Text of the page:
Cynthia H. Pilskaln (1), Zhaohui A. Wang (2), David W. Townsend (3), Gareth Lawson (4), Joseph Salisbury (5)
1 School for Marine Science and Technology, University of Massachusetts Dartmouth, New Bedford, MA 02744, USA
2 Marine Chemistry and Geochemistry, Woods Hole Oceanographic Institution, Woods Hole, MA 02543, USA
3 School of Marine Sciences, University of Maine, Orono, ME 04469, USA
4 Biology, Woods Hole Oceanographic Institution, Woods Hole, MA 02543, USA
5 Institute for the Study of Earth, Oceans, and Space, University of New Hampshire, Durham, NH 03824, USA
The Gulf of Maine on the Northwest Atlantic margin is experiencing substantial decadal changes in water column biogeochemical characteristics and planktonic-benthic ecosystem structure and function. Such transformations are believed to be the result of global anthropogenic forcing with acute effects on the North Atlantic region.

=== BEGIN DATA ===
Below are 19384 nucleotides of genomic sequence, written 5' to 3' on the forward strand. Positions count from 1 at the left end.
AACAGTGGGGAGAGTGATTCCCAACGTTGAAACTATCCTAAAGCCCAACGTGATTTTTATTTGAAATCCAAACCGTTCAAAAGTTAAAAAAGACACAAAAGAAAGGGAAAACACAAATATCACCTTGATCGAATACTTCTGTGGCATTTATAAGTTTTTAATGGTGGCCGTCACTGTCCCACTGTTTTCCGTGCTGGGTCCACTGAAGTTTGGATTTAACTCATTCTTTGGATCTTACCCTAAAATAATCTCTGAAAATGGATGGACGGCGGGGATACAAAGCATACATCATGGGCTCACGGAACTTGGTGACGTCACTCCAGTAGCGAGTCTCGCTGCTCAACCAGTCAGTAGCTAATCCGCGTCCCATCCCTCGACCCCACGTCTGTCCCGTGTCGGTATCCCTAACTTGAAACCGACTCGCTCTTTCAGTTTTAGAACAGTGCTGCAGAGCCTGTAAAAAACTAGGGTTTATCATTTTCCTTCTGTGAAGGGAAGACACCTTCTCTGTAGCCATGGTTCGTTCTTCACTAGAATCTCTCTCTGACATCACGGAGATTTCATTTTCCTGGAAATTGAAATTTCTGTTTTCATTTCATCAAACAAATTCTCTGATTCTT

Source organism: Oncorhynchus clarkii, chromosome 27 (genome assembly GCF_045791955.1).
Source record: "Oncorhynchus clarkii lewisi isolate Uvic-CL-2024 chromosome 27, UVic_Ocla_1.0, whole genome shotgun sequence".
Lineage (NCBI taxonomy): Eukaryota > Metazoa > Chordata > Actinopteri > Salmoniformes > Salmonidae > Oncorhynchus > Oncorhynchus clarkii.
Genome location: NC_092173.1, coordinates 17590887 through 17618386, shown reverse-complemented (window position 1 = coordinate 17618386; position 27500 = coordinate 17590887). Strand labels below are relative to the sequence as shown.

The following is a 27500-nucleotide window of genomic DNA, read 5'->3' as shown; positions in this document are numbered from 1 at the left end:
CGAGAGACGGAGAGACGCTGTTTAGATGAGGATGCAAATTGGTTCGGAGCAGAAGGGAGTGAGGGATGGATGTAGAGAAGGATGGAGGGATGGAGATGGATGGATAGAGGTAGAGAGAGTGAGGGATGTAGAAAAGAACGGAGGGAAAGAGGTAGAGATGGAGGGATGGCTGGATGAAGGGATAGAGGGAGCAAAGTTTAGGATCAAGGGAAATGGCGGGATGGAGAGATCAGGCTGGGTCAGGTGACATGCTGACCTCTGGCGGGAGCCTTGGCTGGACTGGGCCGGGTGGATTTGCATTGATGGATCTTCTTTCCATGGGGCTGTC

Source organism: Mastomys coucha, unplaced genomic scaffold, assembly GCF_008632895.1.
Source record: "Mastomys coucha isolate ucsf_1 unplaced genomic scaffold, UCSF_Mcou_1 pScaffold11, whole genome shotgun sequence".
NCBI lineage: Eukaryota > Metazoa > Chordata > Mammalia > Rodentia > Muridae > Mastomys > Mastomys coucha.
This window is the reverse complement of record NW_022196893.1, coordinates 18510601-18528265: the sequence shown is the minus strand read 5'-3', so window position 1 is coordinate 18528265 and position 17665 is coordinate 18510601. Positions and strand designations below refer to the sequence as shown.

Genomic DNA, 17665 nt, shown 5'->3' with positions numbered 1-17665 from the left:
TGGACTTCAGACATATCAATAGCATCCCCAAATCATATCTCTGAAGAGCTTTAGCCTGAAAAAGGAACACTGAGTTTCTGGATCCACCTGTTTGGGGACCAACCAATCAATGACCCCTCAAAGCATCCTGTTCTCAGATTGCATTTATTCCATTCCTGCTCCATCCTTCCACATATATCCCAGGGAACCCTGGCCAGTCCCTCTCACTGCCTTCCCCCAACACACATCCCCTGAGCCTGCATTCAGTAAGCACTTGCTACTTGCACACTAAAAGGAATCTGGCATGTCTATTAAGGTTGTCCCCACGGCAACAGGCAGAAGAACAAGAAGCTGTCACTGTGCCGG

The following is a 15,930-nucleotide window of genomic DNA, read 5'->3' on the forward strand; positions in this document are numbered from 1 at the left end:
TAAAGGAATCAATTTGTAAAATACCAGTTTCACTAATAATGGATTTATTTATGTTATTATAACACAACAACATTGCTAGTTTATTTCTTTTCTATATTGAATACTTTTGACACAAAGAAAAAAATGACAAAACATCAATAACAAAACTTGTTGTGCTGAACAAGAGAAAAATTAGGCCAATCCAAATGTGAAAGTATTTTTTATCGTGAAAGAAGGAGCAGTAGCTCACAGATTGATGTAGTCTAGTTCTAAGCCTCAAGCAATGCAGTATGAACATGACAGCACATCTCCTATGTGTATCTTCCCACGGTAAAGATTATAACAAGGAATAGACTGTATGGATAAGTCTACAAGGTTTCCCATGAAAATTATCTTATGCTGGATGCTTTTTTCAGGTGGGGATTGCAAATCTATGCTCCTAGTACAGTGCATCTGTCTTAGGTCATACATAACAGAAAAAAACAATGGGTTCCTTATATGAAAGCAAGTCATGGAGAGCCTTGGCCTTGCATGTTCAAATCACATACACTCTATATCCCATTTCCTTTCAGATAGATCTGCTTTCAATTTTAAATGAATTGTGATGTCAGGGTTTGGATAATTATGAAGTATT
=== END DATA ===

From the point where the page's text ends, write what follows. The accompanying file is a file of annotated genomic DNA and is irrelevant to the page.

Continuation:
In order to examine linkages between drivers, stressors and specific impacts on the biogeochemical system and ecology, multiple chemical and biological data sets collected by numerous Gulf of Maine researchers from time-series moorings, research cruises and satellite surveys over the course of three decades, are integrated and summarized.
Findings and Conclusions
Recent freshening and warming of the North Atlantic/Gulf of Maine appear to be significant drivers of plankton and fish community regimes shifts, changes in carbon delivery rates, variations in benthic community life cycles and production, as well as driving potential impacts on CaCO3 precipitation/dissolution rates and near-bottom dissolved oxygen levels. Implications are that these trends will continue along their present trajectory into the future as a function of increasing atmospheric carbon dioxide levels and global temperature rise.